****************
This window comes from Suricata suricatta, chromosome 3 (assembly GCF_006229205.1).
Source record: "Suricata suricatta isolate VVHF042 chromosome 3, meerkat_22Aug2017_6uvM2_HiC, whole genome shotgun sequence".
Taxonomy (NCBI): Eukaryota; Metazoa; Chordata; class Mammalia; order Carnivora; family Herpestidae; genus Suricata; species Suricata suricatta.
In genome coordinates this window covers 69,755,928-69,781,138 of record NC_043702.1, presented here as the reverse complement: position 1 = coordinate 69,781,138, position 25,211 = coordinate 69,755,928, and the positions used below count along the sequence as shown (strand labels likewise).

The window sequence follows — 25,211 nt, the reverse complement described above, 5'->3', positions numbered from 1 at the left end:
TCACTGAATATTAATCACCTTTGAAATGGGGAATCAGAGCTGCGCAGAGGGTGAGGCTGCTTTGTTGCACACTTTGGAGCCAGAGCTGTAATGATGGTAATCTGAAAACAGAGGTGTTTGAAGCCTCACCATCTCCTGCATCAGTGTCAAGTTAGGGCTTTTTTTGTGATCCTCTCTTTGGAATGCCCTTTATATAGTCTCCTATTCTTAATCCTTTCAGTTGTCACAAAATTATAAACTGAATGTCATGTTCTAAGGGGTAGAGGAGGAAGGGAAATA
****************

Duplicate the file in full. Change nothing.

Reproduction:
This window comes from Suricata suricatta, chromosome 3 (assembly GCF_006229205.1).
Source record: "Suricata suricatta isolate VVHF042 chromosome 3, meerkat_22Aug2017_6uvM2_HiC, whole genome shotgun sequence".
Taxonomy (NCBI): Eukaryota; Metazoa; Chordata; class Mammalia; order Carnivora; family Herpestidae; genus Suricata; species Suricata suricatta.
In genome coordinates this window covers 69,755,928-69,781,138 of record NC_043702.1, presented here as the reverse complement: position 1 = coordinate 69,781,138, position 25,211 = coordinate 69,755,928, and the positions used below count along the sequence as shown (strand labels likewise).

The window sequence follows — 25,211 nt, the reverse complement described above, 5'->3', positions numbered from 1 at the left end:
TCACTGAATATTAATCACCTTTGAAATGGGGAATCAGAGCTGCGCAGAGGGTGAGGCTGCTTTGTTGCACACTTTGGAGCCAGAGCTGTAATGATGGTAATCTGAAAACAGAGGTGTTTGAAGCCTCACCATCTCCTGCATCAGTGTCAAGTTAGGGCTTTTTTTGTGATCCTCTCTTTGGAATGCCCTTTATATAGTCTCCTATTCTTAATCCTTTCAGTTGTCACAAAATTATAAACTGAATGTCATGTTCTAAGGGGTAGAGGAGGAAGGGAAATA